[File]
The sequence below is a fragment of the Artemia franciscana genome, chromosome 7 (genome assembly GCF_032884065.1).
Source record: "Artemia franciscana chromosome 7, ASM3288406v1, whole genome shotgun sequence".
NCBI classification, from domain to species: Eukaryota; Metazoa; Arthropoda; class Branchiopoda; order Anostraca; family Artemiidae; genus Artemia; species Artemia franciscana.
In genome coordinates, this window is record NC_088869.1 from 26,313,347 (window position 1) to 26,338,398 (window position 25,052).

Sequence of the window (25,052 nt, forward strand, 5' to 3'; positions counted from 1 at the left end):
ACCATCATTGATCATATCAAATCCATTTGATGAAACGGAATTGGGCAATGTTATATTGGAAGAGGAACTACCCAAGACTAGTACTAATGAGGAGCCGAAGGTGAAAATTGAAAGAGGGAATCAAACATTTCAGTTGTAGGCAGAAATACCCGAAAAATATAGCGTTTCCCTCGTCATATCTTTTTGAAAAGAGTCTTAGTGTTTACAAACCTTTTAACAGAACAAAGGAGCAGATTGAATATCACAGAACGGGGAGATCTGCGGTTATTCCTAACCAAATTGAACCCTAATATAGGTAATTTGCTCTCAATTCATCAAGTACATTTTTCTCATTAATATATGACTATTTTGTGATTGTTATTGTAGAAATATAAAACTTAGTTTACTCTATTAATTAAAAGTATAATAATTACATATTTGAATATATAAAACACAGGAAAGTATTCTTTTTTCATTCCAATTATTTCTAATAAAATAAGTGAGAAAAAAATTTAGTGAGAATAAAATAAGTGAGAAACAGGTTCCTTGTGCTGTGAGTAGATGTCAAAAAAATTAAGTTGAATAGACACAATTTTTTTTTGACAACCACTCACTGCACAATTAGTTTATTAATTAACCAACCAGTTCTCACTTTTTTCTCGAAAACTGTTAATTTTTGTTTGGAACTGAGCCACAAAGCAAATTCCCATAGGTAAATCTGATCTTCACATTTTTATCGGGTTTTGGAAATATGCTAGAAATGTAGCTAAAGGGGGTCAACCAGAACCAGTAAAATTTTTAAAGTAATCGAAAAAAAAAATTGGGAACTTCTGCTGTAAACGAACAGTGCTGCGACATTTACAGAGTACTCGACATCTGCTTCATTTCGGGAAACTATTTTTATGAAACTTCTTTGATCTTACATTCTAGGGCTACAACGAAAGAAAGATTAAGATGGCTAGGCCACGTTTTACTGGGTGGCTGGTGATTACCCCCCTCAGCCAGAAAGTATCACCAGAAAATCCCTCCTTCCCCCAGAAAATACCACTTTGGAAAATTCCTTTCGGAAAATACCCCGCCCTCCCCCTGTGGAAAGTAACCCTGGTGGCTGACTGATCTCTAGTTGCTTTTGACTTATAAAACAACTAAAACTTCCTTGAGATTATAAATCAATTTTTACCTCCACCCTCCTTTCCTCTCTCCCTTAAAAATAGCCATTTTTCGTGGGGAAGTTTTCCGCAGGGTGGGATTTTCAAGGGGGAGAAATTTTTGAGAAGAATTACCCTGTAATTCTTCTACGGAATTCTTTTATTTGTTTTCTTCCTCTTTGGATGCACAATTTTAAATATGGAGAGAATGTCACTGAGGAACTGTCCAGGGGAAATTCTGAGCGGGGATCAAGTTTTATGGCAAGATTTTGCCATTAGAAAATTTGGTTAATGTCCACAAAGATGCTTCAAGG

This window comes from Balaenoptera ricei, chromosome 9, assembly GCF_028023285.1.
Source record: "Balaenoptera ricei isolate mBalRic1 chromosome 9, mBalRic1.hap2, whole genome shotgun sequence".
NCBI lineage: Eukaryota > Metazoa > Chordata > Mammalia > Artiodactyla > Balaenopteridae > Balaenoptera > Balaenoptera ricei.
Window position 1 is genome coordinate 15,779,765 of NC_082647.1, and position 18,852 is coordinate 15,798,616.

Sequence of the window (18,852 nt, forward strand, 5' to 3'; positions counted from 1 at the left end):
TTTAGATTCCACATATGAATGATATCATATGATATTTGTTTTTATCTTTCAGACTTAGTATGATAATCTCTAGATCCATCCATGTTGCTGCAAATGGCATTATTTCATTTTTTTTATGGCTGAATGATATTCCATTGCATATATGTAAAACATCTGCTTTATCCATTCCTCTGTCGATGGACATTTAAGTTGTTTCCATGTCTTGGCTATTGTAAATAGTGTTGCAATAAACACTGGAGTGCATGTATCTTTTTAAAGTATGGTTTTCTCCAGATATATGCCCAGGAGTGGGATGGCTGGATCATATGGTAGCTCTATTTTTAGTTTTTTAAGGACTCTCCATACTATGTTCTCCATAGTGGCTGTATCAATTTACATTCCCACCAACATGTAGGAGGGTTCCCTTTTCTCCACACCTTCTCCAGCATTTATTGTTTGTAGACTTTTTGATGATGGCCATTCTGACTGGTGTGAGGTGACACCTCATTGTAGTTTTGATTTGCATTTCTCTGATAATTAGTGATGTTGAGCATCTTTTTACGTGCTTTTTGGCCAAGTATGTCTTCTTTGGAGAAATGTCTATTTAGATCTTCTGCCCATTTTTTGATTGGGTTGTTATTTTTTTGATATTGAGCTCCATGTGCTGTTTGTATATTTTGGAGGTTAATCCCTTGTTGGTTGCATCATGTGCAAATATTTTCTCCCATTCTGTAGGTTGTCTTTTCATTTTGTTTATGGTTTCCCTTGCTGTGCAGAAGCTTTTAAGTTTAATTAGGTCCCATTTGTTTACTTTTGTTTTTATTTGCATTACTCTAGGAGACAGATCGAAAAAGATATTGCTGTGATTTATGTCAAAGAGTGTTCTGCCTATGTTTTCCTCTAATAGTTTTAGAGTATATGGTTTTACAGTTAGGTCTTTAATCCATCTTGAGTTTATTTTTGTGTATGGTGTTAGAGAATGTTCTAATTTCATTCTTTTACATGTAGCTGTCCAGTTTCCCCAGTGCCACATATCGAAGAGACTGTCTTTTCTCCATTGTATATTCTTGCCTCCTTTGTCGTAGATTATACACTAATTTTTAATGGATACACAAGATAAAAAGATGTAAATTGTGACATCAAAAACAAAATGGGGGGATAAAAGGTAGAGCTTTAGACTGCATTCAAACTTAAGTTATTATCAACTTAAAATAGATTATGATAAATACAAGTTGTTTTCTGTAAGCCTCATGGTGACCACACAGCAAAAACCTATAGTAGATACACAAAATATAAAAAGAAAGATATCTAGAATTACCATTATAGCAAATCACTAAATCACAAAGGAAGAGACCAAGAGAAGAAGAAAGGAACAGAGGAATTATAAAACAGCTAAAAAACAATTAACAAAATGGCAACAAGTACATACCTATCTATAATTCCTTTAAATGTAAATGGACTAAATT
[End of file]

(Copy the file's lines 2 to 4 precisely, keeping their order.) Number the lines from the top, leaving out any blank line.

Source record: "Artemia franciscana chromosome 7, ASM3288406v1, whole genome shotgun sequence".
NCBI classification, from domain to species: Eukaryota; Metazoa; Arthropoda; class Branchiopoda; order Anostraca; family Artemiidae; genus Artemia; species Artemia franciscana.
In genome coordinates, this window is record NC_088869.1 from 26,313,347 (window position 1) to 26,338,398 (window position 25,052).